Sadly, given its profound power, the widespread lack of recognition of the “suchness” of sexuality often leads to more harm than good. When in its pursuit, we dissipate energy, rather than controlling it. We limit our own perceptions. We harm others, even those whom we care about and with whom we are intimate, as we mistake attachment and desire for love and compassion. And when we allow our energy – our thoughts and our actions – to settle into the deeply ingrained ruts of sexual stimulus/response, we only deepen them, making even basic awareness of the ruts themselves more difficult.

So there are lots of good yogic reasons to be interested in how sexuality affects our minds and bodies and spirits. But if you’re interested in practicing brahmacharya, how do you go about it? Some thoughts about explorations:

Notice the next time you feel sexually attracted to another person. Bring all your mindfulness to the experience. Notice what you actually feel, and where in your body you feel it. Notice when those feelings are strongest, and then watch them. See how long they sustain themselves, and watch them subside. They always do.

Then, also, notice the effect of the attraction on your compassion toward the other person. Are you more or less aware of or attentive to the other person’s best interests? In some regards, sexual attraction can enable a kind of intense awareness and concentration on the other. But also, notice the feeling’s effect on those outside of the field of attraction. Are you able to think and act compassionately toward those persons or do they fade from your perceptions? What energies are entailed? How are they expressed?

Are your thoughts and actions consistent with the deepest wisdom of your heart and mind?

It can be profoundly instructive to watch our own experience of the entire process of sexual attraction from the time it first arises, through its full development and manifestation, and then through its subsidence and transformation. But that kind of mindful observation is much harder (perhaps impossible?) to accomplish if we are simultaneously trying to observe the process and trying to fulfill our desires.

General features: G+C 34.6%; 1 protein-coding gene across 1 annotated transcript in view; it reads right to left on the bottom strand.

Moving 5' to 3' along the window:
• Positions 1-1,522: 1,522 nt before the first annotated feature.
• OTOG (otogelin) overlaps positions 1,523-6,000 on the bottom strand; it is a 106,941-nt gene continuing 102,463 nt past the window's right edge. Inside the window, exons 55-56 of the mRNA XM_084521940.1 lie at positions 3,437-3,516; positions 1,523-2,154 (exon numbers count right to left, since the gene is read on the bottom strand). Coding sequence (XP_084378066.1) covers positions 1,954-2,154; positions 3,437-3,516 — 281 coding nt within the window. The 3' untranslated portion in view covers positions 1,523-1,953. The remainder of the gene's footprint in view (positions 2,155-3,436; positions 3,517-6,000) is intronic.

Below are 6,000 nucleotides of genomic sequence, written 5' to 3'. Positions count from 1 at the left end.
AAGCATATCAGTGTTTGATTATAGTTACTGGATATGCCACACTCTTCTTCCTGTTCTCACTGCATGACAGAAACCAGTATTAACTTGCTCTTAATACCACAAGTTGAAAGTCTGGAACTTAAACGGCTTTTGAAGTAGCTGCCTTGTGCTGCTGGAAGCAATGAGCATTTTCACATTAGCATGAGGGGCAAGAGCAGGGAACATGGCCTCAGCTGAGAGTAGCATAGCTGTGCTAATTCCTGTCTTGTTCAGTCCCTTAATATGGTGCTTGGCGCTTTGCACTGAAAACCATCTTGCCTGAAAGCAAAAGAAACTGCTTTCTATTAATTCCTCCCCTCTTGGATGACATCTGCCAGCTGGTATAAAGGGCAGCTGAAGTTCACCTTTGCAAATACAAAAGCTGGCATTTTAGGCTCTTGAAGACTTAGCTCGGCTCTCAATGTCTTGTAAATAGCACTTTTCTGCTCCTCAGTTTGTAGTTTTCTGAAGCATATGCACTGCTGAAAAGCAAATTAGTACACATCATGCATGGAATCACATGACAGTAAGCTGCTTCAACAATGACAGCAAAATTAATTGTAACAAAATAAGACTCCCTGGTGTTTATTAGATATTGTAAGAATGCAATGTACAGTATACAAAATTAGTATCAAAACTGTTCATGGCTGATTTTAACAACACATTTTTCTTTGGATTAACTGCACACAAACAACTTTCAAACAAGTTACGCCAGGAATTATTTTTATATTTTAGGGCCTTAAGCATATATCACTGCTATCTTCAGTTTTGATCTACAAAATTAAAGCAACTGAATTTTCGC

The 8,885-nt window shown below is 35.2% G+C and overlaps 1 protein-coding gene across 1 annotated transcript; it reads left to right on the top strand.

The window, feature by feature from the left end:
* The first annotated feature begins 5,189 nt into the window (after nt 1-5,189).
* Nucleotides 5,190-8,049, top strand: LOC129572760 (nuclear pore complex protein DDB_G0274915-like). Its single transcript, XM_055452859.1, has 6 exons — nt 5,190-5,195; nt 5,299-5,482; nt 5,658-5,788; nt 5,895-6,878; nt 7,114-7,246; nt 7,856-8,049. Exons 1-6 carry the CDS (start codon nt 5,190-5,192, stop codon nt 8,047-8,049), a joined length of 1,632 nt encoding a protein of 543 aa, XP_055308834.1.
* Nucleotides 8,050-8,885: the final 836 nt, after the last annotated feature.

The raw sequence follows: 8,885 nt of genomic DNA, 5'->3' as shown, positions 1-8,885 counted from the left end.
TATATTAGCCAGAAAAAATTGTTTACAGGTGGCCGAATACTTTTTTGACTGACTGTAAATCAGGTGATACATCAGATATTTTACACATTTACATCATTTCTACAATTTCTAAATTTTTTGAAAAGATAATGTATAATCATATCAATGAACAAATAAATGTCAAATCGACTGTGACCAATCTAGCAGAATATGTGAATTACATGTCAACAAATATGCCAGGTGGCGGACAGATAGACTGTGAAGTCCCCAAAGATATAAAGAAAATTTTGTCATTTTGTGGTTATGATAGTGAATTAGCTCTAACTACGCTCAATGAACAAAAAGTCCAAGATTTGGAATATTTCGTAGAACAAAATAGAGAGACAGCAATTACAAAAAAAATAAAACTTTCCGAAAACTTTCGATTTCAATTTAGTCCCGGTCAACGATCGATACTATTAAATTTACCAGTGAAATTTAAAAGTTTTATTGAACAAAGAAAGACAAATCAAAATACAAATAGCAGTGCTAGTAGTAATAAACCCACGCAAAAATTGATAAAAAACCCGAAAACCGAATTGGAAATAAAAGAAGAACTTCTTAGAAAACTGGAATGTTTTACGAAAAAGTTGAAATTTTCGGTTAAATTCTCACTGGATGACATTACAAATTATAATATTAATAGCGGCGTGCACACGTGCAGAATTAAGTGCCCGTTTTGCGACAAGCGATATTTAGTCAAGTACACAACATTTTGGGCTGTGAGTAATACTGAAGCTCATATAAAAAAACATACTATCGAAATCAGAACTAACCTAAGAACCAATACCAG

In that light, perhaps, it is easier to understand why some people choose to pursue a path of celibacy. Mind you, though, celibacy can come in lots of different shapes and sizes.

It can exist for a day or a week or a month, as we just experience the attraction itself, neither shunning contact with the person, nor indulging our desires. Celibacy can exist in a different form by committing to intimacy with a single person, as many promise with marriage. For most, sexual attraction does not limit itself to a single person forever, so there can be opportunity to practice and experience celibacy by abstaining from sexual expression outside of the committed relationship. Celibacy can also exist during stages of a lifetime, or even for an entire lifetime, as well, for those who seek what it can provide.

One further point: if you do choose to practice brahmacharya in any of its shapes or sizes, try laying aside the judgmental part of your mind. We live in a society that is a peculiar amalgam of sexual indulgence and condemnation. It’s useful to be conscious of our environment, and its influence on our selves. For some, sexuality is difficult to de-link from the internal judging mind. But that mind, like the “oughts” we discussed last week, can easily get in the way of clear seeing. If you choose to practice this yama, consider doing so without judgment, only with clear eyes and a heart of compassion, even for yourself.
So how does any of that comprise “approaching ultimate reality” that the Sanskrit term brahmacharya translates to?

Just like our work on the yoga mat – whenever we engage in life without judgment, but completely mindful and completely aware, we pop our minds out of their well-worn ruts, and –sometimes quite suddenly –we can see in ways we couldn’t from the inside of the rut.

The Yoga-Sutra describes it this way:

As the patterning of consciousness subsides, a transparent way of seeing …
saturates consciousness; like a jewel, it reflects equally whatever lies before
it – whether subject, object, or act of perceiving.